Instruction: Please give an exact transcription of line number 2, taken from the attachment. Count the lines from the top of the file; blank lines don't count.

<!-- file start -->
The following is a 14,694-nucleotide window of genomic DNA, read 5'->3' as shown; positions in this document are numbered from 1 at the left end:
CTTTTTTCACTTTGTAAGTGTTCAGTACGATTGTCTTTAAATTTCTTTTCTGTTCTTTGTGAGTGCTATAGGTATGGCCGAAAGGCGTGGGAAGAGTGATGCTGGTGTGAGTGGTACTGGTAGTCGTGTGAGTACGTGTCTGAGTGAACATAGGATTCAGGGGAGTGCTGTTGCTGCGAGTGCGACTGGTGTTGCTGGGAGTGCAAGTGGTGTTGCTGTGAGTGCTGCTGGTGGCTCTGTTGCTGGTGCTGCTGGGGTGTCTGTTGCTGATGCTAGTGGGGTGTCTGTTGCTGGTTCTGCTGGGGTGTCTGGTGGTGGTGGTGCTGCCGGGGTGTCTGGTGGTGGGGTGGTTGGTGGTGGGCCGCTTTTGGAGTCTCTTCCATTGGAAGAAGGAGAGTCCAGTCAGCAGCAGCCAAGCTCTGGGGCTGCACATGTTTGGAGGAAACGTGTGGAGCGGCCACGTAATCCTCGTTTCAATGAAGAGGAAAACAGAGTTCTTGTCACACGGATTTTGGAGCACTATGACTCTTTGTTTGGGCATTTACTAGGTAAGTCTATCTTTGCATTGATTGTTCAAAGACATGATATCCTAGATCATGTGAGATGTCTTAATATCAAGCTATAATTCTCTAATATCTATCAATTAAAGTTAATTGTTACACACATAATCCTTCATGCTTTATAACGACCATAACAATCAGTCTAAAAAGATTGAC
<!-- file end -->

CTTTTTTCACTTTGTAAGTGTTCAGTACGATTGTCTTTAAATTTCTTTTCTGTTCTTTGTGAGTGCTATAGGTATGGCCGAAAGGCGTGGGAAGAGTGATGCTGGTGTGAGTGGTACTGGTAGTCGTGTGAGTACGTGTCTGAGTGAACATAGGATTCAGGGGAGTGCTGTTGCTGCGAGTGCGACTGGTGTTGCTGGGAGTGCAAGTGGTGTTGCTGTGAGTGCTGCTGGTGGCTCTGTTGCTGGTGCTGCTGGGGTGTCTGTTGCTGATGCTAGTGGGGTGTCTGTTGCTGGTTCTGCTGGGGTGTCTGGTGGTGGTGGTGCTGCCGGGGTGTCTGGTGGTGGGGTGGTTGGTGGTGGGCCGCTTTTGGAGTCTCTTCCATTGGAAGAAGGAGAGTCCAGTCAGCAGCAGCCAAGCTCTGGGGCTGCACATGTTTGGAGGAAACGTGTGGAGCGGCCACGTAATCCTCGTTTCAATGAAGAGGAAAACAGAGTTCTTGTCACACGGATTTTGGAGCACTATGACTCTTTGTTTGGGCATTTACTAGGTAAGTCTATCTTTGCATTGATTGTTCAAAGACATGATATCCTAGATCATGTGAGATGTCTTAATATCAAGCTATAATTCTCTAATATCTATCAATTAAAGTTAATTGTTACACACATAATCCTTCATGCTTTATAACGACCATAACAATCAGTCTAAAAAGATTGAC